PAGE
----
Sometimes I read rants on other people’s blogs, and I get angry. I can’t help it, I’m human.

However, the point of my post today is that everyone deserves to feel how they feel. More of the point is that, everyone deserves to eat how they want to eat, live their life how they want to live it (with the extreme exceptions of criminal activity, etc — you know what I mean). You can judge them all you want, but its really none of your business. And maybe before you judge or want to stage an intervention, you should just think about the assumptions you are making and be open to what they have to say before you talk to them. A lot of people don’t agree with this, but that’s what I believe.

I try to ignore all things I read about weight, losing weight, what you “should” do to be healthy. Instead, I prefer to take in studies and information, and apply it ONLY to myself and see how it makes ME feel. What is right for me isn’t right for someone else and vice versa.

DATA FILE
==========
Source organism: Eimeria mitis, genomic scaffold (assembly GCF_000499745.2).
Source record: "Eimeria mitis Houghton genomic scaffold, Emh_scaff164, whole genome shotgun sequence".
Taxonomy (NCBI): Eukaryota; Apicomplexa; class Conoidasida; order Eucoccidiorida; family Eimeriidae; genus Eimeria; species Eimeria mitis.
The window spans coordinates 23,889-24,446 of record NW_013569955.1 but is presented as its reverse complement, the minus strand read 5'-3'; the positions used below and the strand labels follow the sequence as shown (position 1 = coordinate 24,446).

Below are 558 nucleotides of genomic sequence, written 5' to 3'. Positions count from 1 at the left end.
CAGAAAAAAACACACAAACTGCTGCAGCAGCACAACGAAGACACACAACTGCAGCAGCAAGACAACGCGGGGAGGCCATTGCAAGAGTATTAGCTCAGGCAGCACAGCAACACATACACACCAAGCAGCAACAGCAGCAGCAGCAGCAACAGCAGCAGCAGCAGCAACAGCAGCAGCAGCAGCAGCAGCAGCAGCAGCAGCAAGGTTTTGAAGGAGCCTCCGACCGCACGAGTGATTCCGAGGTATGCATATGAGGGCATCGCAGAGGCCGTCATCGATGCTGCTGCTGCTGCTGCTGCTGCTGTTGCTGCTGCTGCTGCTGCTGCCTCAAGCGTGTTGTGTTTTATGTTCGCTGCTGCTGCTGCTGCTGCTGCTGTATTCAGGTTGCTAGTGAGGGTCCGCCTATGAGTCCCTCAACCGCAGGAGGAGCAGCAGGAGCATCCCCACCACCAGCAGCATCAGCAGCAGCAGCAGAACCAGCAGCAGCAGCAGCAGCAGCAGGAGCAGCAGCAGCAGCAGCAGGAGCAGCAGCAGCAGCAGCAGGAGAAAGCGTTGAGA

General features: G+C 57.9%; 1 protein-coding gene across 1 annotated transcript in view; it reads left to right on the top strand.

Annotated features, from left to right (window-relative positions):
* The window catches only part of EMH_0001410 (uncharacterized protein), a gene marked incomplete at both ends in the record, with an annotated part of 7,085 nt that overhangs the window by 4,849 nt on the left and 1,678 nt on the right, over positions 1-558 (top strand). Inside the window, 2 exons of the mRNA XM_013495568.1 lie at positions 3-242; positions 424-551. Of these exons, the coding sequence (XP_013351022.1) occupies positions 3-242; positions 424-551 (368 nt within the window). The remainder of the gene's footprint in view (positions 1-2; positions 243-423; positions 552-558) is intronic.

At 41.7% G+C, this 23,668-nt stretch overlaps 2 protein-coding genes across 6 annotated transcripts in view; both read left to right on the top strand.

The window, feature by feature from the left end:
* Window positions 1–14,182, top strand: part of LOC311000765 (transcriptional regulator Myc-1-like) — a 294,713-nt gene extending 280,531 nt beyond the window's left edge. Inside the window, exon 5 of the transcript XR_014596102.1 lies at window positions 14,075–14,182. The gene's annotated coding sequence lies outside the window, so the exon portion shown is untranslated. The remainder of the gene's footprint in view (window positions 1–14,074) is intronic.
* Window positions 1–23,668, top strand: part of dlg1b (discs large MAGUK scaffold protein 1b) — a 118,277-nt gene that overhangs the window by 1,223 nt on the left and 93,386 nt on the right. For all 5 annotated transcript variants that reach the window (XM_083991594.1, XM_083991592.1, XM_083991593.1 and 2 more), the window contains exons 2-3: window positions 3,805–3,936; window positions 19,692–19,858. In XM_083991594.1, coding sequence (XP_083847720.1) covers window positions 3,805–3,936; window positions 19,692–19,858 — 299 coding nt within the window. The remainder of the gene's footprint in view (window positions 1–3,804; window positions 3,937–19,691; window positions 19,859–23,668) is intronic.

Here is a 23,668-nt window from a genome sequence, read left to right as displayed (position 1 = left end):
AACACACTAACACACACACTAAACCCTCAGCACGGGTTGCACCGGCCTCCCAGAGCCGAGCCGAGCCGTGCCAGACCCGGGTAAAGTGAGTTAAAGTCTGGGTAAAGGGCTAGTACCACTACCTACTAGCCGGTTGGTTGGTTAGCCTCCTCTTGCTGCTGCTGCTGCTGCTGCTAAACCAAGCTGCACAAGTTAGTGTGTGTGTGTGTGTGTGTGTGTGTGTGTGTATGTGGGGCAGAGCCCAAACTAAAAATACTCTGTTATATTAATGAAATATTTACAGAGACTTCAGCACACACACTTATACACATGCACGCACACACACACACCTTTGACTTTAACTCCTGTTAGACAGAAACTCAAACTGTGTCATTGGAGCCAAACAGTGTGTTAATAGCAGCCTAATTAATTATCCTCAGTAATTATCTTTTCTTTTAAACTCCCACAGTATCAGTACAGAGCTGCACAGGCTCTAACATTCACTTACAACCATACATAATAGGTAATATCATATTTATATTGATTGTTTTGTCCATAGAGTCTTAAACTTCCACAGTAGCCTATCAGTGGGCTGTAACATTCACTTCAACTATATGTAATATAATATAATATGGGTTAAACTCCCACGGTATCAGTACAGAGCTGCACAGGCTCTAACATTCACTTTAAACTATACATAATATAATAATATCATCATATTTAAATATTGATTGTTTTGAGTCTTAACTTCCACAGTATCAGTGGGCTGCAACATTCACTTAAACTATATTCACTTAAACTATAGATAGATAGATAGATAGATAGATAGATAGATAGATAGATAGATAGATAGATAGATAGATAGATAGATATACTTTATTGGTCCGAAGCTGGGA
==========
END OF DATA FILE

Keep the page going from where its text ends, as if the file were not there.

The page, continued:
I have this big problem of “should”-talk. Sometimes I have an eating disorder voice in my head saying something. And sometimes I hear a voice saying that what I am doing is disordered so I shouldn’t do that either. Sometimes this second voice is right, and sometimes it is based on what professionals, my family, other people do. I agonize about this ALL the time, making myself sick with anxiety over it. It has gotten a lot better in the last couple weeks since I had my epiphany described a few posts back.

For example, I told my therapist that I cut dairy out of my diet and I am feeling so much better. Her first comment was, “Are you sure it isn’t your eating disorder telling you to cut out dairy?” Since I am working so hard on not obsessing about these things, that comment made me so upset. I believe that I am an extremely insightful person. I believe I know in my heart when I am doing something that is not good for me…it doesn’t make me feel good for one thing, and I just KNOW. Sometimes I choose to ignore this intuition, but I am not in denial about it anymore, and I always know when it is there and hear it. Ironically, cutting out dairy has helped me to eat MORE, especially during the day, because I don’t feel so sick all of the time. How can you eat when you are sick? How can you feel like eating something that you know is going to make you sick? My eating problems are unique to me, my life is unique to me. It is a unique combination between challenging myself for ME and feeling safe.